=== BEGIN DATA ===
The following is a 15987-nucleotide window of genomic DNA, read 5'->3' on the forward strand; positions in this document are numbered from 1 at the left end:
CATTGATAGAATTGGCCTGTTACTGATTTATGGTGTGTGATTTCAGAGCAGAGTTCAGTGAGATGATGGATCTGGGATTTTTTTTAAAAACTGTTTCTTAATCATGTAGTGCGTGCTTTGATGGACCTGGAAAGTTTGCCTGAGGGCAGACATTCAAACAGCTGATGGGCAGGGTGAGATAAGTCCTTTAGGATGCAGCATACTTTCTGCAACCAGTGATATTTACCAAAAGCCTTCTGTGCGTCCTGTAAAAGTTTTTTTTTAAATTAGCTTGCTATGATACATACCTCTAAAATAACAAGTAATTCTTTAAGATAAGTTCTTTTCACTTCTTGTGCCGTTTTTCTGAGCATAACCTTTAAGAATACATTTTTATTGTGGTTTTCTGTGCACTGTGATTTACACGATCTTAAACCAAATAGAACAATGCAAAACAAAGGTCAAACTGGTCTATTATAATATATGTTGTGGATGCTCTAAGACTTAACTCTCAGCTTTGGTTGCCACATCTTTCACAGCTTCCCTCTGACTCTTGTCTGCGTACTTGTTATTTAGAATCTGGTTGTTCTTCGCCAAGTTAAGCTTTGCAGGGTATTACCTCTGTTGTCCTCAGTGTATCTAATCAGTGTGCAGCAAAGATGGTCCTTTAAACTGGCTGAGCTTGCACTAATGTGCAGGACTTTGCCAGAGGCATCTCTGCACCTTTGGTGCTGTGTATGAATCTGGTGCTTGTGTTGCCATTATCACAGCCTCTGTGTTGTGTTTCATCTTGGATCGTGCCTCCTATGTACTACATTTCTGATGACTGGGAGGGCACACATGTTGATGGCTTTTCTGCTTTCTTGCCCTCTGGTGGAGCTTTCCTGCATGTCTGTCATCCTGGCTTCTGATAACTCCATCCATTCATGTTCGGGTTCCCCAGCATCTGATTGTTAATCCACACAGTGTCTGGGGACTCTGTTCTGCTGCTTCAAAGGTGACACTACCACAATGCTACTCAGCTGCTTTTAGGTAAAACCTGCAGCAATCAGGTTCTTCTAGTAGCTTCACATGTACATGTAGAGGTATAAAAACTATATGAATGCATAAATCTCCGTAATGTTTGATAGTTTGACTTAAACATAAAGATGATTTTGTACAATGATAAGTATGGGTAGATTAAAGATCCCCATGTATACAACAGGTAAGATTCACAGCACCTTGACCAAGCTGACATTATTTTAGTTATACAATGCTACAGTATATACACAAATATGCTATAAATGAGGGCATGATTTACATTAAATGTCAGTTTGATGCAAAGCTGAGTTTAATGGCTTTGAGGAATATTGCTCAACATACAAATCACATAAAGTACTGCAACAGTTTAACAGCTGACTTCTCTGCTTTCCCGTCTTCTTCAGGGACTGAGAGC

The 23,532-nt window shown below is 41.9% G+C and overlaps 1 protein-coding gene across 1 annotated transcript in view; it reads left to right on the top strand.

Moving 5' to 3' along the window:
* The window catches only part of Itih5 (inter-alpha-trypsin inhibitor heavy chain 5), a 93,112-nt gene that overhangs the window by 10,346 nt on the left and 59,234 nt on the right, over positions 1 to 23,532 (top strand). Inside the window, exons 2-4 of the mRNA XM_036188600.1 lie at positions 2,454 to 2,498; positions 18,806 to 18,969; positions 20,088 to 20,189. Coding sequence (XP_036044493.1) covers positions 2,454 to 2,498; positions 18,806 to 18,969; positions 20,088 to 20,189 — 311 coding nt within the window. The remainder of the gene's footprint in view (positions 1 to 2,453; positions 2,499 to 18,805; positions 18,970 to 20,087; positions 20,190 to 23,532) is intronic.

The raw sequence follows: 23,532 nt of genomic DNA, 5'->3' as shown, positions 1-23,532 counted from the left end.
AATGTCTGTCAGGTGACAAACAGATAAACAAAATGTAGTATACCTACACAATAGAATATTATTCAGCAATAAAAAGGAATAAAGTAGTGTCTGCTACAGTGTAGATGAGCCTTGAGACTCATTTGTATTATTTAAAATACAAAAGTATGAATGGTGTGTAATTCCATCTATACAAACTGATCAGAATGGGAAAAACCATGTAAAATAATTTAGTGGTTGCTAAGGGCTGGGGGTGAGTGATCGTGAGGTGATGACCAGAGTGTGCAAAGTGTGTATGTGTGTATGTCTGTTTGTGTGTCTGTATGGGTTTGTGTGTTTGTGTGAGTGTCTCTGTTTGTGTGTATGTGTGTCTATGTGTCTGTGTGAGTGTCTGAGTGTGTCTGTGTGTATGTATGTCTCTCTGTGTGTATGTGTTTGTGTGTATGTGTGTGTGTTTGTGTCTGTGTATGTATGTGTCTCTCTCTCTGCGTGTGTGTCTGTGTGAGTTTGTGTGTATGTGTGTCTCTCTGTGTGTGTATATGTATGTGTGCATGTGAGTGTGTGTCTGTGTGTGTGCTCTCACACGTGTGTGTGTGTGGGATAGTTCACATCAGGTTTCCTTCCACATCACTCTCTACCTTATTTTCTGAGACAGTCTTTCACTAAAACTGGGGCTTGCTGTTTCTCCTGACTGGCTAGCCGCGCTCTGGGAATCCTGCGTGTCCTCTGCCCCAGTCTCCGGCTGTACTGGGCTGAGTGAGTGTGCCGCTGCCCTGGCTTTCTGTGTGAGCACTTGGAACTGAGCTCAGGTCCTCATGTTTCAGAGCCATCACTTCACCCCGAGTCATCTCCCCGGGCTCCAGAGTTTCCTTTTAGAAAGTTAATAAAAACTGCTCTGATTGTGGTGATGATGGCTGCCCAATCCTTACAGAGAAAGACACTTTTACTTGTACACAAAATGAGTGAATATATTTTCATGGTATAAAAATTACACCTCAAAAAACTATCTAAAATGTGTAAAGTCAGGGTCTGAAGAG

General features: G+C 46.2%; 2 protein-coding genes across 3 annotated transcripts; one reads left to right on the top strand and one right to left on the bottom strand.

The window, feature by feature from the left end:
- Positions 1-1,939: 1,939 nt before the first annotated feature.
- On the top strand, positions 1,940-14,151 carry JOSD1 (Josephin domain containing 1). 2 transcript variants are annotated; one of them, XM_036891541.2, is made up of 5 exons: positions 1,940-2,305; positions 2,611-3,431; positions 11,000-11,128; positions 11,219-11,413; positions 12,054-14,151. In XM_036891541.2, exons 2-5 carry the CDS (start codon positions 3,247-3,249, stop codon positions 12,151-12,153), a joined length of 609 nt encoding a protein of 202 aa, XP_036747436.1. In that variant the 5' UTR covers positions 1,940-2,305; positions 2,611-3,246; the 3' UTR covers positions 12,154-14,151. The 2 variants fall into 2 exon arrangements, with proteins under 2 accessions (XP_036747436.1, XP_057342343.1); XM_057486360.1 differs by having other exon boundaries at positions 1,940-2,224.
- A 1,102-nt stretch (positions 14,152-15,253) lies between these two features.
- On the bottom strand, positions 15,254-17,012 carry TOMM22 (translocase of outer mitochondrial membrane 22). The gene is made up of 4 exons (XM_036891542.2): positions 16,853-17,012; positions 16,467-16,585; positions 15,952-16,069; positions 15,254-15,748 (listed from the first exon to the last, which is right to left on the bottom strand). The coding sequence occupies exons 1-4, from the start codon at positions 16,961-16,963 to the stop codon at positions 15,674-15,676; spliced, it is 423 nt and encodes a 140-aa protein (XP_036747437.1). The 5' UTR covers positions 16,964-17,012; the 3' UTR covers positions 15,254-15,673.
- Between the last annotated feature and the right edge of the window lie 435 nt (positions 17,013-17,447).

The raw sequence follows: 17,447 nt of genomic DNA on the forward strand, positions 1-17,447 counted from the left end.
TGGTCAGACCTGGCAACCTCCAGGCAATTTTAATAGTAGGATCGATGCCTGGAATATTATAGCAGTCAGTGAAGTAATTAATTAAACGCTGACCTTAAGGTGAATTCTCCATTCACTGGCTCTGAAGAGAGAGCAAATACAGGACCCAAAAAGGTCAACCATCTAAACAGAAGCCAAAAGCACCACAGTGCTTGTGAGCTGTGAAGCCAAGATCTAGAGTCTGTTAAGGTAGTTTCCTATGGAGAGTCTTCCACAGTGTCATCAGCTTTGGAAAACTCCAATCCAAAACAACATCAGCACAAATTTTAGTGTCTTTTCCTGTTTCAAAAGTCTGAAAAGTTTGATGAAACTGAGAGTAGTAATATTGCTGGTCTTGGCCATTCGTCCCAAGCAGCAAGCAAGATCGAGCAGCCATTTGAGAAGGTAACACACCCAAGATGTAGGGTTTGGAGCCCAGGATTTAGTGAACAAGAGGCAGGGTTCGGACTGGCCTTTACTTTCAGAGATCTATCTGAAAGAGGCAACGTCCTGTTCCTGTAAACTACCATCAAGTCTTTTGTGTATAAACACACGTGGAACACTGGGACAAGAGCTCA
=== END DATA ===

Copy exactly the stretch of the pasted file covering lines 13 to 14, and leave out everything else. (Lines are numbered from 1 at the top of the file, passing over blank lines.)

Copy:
- On the bottom strand, positions 15,254-17,012 carry TOMM22 (translocase of outer mitochondrial membrane 22). The gene is made up of 4 exons (XM_036891542.2): positions 16,853-17,012; positions 16,467-16,585; positions 15,952-16,069; positions 15,254-15,748 (listed from the first exon to the last, which is right to left on the bottom strand). The coding sequence occupies exons 1-4, from the start codon at positions 16,961-16,963 to the stop codon at positions 15,674-15,676; spliced, it is 423 nt and encodes a 140-aa protein (XP_036747437.1). The 5' UTR covers positions 16,964-17,012; the 3' UTR covers positions 15,254-15,673.
- Between the last annotated feature and the right edge of the window lie 435 nt (positions 17,013-17,447).